➢ Relationships – Relationships play a critical part in Chinese business and are a major part of building trust (more on that in a moment). The Chinese prefer to do business with people whom they have a favorable relationship with and more often than not, this can represent the difference between winning business or falling short. Because of the need to build a strong relationship, deals and negotiations can take longer to materialize and close
➢ Trust – Trust is one of the building blocks of a successful business relationship. Trust is acquired in many ways. Doing the proper research beforehand, always being polite, and showing that you’ve made an effort to adapt to their culture are all ways to earn trust. Surprisingly, another good way to earn trust is to engage with drinks over dinner (while also avoiding talking business). Drinking is a big part of Chinese culture and it’s considered rude to deny a drink
➢ Indifference towards deadlines – When doing business with the Chinese, expect deadlines to come and go with little fanfare. In the United States, there is a strict emphasis on deadlines and people scramble to get projects or deals closed by a predetermined time. This attitude is not reflected by the Chinese. In fact, it can be considered pushy and rude to force deadlines in China. This is mainly due to the need to build a trusting relationship before putting pen to paper. Don’t put too much weight on specific deadlines and factor this into your own personal plans
➢ Business attire – When in doubt, it’s better to dress conservatively. Wearing neutral colors and a traditional suit is always a safer option over something flashy. Wearing flashy attire can be seen as an attempt to belittle or brag
These are just a few of the more common business practices in China. If you’re interested in reading a more complete list, click here. Don’t worry about memorizing every little detail, sometimes just making an effort is all that matters. You just want to make sure you’re not insulting the other party without realizing it.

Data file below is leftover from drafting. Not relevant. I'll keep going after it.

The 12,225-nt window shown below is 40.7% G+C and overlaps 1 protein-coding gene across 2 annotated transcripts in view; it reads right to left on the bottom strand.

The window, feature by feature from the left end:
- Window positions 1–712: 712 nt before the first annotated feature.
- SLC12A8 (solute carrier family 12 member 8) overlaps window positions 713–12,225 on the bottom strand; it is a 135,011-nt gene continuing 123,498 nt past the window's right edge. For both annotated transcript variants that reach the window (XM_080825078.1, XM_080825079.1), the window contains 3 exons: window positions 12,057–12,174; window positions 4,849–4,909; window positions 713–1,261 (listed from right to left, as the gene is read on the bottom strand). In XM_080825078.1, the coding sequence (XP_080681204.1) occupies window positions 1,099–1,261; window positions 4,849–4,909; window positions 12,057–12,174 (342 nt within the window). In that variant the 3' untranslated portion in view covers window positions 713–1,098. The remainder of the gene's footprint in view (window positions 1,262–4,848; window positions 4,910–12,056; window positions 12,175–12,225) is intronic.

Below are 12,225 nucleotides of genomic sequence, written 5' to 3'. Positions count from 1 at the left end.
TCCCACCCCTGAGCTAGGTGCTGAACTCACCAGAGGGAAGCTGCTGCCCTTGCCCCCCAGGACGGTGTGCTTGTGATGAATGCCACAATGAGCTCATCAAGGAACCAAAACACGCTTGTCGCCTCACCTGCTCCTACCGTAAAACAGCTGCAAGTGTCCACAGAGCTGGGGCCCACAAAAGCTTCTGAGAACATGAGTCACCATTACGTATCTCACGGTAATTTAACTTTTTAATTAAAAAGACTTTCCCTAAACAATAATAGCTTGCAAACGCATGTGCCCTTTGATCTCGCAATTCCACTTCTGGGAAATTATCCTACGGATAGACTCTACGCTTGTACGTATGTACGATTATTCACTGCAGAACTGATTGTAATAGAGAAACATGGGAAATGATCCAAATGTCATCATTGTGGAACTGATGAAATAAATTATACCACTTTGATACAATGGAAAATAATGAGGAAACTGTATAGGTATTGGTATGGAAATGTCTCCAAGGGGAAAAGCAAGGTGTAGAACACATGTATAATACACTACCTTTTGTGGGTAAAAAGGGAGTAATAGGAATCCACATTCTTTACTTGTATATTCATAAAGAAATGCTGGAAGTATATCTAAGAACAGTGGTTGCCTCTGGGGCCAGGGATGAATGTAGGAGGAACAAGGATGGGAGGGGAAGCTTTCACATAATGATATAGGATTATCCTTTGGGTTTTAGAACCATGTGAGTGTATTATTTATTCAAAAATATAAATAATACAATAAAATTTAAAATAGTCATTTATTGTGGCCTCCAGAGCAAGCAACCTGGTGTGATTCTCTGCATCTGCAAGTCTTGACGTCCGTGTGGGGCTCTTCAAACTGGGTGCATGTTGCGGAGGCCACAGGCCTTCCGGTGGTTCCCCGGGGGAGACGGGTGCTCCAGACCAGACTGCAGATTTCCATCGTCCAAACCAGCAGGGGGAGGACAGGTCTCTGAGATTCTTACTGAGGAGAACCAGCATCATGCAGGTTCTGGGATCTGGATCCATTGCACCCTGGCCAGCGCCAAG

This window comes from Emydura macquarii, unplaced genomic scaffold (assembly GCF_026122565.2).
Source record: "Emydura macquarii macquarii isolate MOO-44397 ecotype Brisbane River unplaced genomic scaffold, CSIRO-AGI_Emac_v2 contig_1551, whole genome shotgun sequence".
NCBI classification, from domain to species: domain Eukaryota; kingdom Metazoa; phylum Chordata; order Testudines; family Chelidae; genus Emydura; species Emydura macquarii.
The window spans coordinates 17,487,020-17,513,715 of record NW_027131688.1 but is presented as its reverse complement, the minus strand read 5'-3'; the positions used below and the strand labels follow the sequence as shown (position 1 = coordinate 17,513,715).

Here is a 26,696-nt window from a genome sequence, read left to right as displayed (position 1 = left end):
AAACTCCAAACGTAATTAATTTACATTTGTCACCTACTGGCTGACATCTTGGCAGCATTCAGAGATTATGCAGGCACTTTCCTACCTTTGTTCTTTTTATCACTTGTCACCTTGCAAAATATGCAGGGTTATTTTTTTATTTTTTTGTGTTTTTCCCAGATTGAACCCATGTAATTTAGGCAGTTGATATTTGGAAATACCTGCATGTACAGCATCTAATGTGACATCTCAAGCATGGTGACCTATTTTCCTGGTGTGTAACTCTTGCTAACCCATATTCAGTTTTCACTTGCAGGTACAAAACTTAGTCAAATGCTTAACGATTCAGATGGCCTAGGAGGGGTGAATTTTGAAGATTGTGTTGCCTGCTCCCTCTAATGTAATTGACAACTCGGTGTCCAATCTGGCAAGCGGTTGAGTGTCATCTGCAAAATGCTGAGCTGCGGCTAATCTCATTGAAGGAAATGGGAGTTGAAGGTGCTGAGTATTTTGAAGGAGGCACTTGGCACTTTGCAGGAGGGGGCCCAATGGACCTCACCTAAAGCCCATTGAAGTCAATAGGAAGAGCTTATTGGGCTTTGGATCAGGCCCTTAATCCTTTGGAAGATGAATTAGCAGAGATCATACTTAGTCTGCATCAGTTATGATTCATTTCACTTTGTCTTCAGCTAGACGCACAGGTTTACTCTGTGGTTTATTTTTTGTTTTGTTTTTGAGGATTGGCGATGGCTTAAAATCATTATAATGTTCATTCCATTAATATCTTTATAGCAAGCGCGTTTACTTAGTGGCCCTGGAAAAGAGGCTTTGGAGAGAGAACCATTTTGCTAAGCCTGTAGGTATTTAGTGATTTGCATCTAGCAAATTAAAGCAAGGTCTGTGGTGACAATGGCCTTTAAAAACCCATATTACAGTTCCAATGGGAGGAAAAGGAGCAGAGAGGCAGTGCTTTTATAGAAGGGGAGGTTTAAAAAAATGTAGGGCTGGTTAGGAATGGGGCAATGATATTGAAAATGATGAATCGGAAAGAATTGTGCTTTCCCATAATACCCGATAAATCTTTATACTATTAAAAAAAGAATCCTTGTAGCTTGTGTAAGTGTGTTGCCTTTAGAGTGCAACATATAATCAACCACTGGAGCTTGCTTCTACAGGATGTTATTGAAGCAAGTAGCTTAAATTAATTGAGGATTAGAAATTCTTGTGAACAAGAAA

Now let’s take a look at what some of the cultural expectations are in China as a whole:
Cultural expectations are a little bit different from common business practices. For example, knowing to show up prepared to business meetings so as to not waste time is a business practice. Knowing that small talk is an important part of doing business is a cultural expectation.
Having a firm grasp on the cultural expectations of doing business in China will not only help make you a successful businessperson, but it will also help make you popular in China in general! It’s important to be aware that what is acceptable and commonplace in the United States might be considered rude in China.
Let’s a take a look at some of the more pressing cultural expectations:
➢ Small talk – Small talk is considered an important part of the relationship-building process (see section #2). Launching right into a business conversation can be considered hasty and rude. It would also be a good idea to learn a few Chinese phrases for the small talk (this type of gesture is always appreciated)
➢ Handshakes – Handshakes are common in China but it’s always smart to let the other party initiate the shake
➢ Negative answers – A firm, negative answer (even a simple “no”) can be considered rude. It’s always better to try and frame answers as positively as possible, even when the answer is a simple no. For example, instead of “no” you might say “I’ll think about it”, “maybe”, or “we’ll see”
➢ Body language – It’s always best to appear calm and professional. Using too much emotion during the meeting can negatively impact your business relationship
➢ Do not bring gifts – Although this seems like a polite and innocent gesture in general when doing business, it can seem as though you’re trying to offer them a bribe (which is illegal). Offering a gift can make them uncomfortable and question your morals
Again, these are just a few of the cultural expectations that should be expected when doing business in China. Depending on the scope of your business, we’d recommend doing a little more research before the meeting. Additionally, just like most things, practice will make perfect. The more meetings you take part in, the easier it will be for you to remember certain things.
We hope that you’ve found this article valuable when it comes to understanding what to know before doing business in China. If you’re interested in reading more, please visit our New Here section and for more personalized tips, our team of consultants is at your disposal.